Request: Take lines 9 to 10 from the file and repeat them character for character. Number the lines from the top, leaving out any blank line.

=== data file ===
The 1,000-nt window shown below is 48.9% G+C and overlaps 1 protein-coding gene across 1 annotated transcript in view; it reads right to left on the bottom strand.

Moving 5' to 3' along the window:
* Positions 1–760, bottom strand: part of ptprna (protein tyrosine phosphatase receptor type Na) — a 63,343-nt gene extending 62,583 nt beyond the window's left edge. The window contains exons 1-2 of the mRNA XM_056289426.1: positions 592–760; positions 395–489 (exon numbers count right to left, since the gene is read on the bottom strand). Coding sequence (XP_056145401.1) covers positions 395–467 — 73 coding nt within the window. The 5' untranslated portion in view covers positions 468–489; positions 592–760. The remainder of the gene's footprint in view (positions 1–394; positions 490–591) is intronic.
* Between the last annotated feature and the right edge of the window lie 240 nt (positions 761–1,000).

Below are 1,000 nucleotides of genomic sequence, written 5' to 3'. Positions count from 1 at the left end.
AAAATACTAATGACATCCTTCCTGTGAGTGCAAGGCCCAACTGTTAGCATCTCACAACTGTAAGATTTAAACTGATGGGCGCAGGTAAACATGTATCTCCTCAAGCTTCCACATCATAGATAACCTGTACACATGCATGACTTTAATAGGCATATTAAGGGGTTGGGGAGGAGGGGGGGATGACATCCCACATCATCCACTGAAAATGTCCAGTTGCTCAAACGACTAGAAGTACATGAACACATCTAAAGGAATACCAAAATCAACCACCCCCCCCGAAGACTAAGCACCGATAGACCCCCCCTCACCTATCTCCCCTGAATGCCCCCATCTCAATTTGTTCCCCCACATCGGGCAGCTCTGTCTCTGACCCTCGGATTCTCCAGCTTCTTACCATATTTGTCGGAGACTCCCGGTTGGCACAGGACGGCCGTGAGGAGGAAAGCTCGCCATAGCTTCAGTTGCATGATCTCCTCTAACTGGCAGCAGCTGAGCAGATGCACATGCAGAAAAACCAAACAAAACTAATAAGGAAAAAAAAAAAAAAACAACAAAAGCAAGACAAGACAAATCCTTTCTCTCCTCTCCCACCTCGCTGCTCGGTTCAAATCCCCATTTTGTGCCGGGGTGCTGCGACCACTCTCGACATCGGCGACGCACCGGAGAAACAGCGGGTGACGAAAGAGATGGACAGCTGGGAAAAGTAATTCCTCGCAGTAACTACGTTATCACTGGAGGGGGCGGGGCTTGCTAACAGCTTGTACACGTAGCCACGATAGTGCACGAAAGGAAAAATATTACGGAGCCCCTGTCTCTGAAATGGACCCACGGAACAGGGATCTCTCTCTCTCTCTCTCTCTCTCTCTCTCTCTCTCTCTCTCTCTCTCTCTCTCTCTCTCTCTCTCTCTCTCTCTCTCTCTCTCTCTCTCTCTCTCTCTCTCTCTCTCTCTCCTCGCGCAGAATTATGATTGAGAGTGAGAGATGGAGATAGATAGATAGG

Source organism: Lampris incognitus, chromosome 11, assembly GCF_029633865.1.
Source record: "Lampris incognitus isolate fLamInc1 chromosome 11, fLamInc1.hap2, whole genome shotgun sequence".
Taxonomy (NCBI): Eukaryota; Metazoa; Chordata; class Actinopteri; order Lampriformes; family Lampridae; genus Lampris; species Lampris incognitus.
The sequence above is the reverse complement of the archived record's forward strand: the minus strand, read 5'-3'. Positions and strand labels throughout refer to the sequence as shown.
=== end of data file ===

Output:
Taxonomy (NCBI): Eukaryota; Metazoa; Chordata; class Actinopteri; order Lampriformes; family Lampridae; genus Lampris; species Lampris incognitus.
The sequence above is the reverse complement of the archived record's forward strand: the minus strand, read 5'-3'. Positions and strand labels throughout refer to the sequence as shown.